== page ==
Think of that! It’s a movie full of death and torture, a hunted Jew, public hangings, child conscriptions and countless searing questions about loyalty and danger; and yet I stayed comfortably away from the edge of my seat. If every German is part of the resistance and every Nazi is absurd, what is at stake? Who is the bad guy bringing about all the pain that unfurls so harmlessly before us? Life itself? The failure to dance, perhaps? There is no hard surface, only rubber balls.

It’s a movie full of death and torture, yet I stayed comfortably away from the edge of my seat.

If I could change one thing to help the film become what it promises to be, I would recast the mother, Rosie. Scarlett Johansson tries hard, but she is just not good enough to play what should have been a mysterious, complex role. Rosie should have embodied all the subtle interplay of profound loss and reckless hope, all the contradictions of love and war. Instead, she Benny-and-Joons it, coming off as quirky, coy and little more. At the scene where her son discovers her fate, I felt mild regret. I should have been sobbing.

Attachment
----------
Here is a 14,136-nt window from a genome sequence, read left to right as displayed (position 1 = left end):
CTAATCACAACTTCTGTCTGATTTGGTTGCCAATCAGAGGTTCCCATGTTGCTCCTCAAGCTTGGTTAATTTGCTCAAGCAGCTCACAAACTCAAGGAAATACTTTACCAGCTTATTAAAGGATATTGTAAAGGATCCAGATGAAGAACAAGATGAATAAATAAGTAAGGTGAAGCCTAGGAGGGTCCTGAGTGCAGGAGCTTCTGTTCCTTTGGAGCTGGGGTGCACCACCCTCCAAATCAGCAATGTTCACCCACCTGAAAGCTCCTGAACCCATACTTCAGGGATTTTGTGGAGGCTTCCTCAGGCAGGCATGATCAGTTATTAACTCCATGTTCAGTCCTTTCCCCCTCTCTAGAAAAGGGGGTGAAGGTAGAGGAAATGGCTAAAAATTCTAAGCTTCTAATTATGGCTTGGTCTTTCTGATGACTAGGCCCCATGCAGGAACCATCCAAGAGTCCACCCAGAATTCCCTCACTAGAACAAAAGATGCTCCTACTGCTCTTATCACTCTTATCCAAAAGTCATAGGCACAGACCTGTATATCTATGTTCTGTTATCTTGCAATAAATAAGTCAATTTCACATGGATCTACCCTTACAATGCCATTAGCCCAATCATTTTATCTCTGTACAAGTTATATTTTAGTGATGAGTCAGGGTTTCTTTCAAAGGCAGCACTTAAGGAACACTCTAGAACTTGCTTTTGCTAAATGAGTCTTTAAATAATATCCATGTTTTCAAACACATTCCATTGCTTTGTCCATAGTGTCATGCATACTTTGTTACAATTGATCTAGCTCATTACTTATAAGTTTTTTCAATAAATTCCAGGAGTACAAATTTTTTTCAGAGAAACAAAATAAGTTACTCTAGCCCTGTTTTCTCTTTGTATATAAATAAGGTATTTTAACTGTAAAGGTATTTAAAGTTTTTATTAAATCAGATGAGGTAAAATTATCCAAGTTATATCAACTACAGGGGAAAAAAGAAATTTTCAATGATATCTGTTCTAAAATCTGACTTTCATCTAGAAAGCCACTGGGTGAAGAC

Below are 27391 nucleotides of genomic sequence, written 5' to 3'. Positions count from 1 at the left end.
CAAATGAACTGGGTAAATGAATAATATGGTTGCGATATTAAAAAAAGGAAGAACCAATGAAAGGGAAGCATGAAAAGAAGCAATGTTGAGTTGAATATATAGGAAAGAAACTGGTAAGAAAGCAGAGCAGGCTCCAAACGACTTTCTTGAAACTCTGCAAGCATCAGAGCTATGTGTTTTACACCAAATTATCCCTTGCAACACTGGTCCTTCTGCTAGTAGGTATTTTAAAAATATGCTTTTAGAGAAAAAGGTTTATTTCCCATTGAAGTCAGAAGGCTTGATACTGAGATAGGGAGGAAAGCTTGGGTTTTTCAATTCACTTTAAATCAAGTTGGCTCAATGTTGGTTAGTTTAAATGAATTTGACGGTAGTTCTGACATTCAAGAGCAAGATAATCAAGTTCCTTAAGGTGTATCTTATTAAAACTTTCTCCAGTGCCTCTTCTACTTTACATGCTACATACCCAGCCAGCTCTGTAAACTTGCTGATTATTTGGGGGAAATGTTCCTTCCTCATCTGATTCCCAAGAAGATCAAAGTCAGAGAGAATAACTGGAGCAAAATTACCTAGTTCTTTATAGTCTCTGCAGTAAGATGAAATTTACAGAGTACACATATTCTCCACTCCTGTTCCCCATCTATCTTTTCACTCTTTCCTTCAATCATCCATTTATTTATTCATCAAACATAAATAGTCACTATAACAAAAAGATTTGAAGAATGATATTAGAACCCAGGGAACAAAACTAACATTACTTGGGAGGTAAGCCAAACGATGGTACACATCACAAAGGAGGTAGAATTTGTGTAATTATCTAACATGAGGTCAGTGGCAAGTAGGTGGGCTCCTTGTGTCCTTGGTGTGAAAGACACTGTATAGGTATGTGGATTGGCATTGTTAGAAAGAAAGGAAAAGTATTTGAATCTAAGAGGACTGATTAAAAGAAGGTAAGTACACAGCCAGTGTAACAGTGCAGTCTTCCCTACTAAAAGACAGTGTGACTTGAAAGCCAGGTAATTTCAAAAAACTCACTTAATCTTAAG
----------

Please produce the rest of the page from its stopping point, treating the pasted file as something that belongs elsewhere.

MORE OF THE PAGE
The other performances, though, are flawless. Taika Waititi as Hitler is riveting as he segues smoothly back and forth between spittle-flecked rants and a swishy flamboyance. Sam Rockwell as the dissolute-but-not-lost Captain Klenzendorf thoroughly inhabits his role. Rebel Wilson amuses as Fraülein Rahm. Thomasin McKenzie provides a satisfyingly sharp and human performance as the Jewish girl, Elsa, and is as mean, sad and warm as you would hope. And Roman Griffin Davis as Jojo is miraculous, just excellent. The movie brims with beauty, and I wanted to love it for the gorgeous set and costumes alone. It was fascinating from start to finish. But it just didn’t deliver what it promised.